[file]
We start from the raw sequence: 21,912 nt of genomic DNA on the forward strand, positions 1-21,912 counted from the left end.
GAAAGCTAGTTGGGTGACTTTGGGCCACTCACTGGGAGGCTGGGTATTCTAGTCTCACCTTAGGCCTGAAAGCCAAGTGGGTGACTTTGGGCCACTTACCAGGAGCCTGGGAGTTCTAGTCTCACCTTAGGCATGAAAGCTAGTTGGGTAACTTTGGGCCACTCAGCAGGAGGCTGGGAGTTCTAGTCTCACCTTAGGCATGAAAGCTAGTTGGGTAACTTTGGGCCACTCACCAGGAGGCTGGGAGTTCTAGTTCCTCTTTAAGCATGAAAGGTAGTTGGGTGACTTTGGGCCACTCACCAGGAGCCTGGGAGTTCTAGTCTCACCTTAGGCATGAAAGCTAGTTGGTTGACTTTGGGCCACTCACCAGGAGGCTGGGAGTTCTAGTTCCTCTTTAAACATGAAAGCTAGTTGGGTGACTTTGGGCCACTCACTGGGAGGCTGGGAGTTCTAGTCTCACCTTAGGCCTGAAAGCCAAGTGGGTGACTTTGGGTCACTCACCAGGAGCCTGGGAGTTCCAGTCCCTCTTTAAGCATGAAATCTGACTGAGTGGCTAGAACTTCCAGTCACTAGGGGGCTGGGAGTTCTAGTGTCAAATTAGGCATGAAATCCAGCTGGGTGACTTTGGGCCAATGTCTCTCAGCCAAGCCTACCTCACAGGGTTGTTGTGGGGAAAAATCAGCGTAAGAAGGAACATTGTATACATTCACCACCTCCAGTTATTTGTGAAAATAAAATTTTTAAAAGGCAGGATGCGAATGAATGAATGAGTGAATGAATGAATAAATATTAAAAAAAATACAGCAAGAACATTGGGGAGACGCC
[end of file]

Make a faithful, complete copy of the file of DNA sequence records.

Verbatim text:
We start from the raw sequence: 21,912 nt of genomic DNA on the forward strand, positions 1-21,912 counted from the left end.
GAAAGCTAGTTGGGTGACTTTGGGCCACTCACTGGGAGGCTGGGTATTCTAGTCTCACCTTAGGCCTGAAAGCCAAGTGGGTGACTTTGGGCCACTTACCAGGAGCCTGGGAGTTCTAGTCTCACCTTAGGCATGAAAGCTAGTTGGGTAACTTTGGGCCACTCAGCAGGAGGCTGGGAGTTCTAGTCTCACCTTAGGCATGAAAGCTAGTTGGGTAACTTTGGGCCACTCACCAGGAGGCTGGGAGTTCTAGTTCCTCTTTAAGCATGAAAGGTAGTTGGGTGACTTTGGGCCACTCACCAGGAGCCTGGGAGTTCTAGTCTCACCTTAGGCATGAAAGCTAGTTGGTTGACTTTGGGCCACTCACCAGGAGGCTGGGAGTTCTAGTTCCTCTTTAAACATGAAAGCTAGTTGGGTGACTTTGGGCCACTCACTGGGAGGCTGGGAGTTCTAGTCTCACCTTAGGCCTGAAAGCCAAGTGGGTGACTTTGGGTCACTCACCAGGAGCCTGGGAGTTCCAGTCCCTCTTTAAGCATGAAATCTGACTGAGTGGCTAGAACTTCCAGTCACTAGGGGGCTGGGAGTTCTAGTGTCAAATTAGGCATGAAATCCAGCTGGGTGACTTTGGGCCAATGTCTCTCAGCCAAGCCTACCTCACAGGGTTGTTGTGGGGAAAAATCAGCGTAAGAAGGAACATTGTATACATTCACCACCTCCAGTTATTTGTGAAAATAAAATTTTTAAAAGGCAGGATGCGAATGAATGAATGAGTGAATGAATGAATAAATATTAAAAAAAATACAGCAAGAACATTGGGGAGACGCC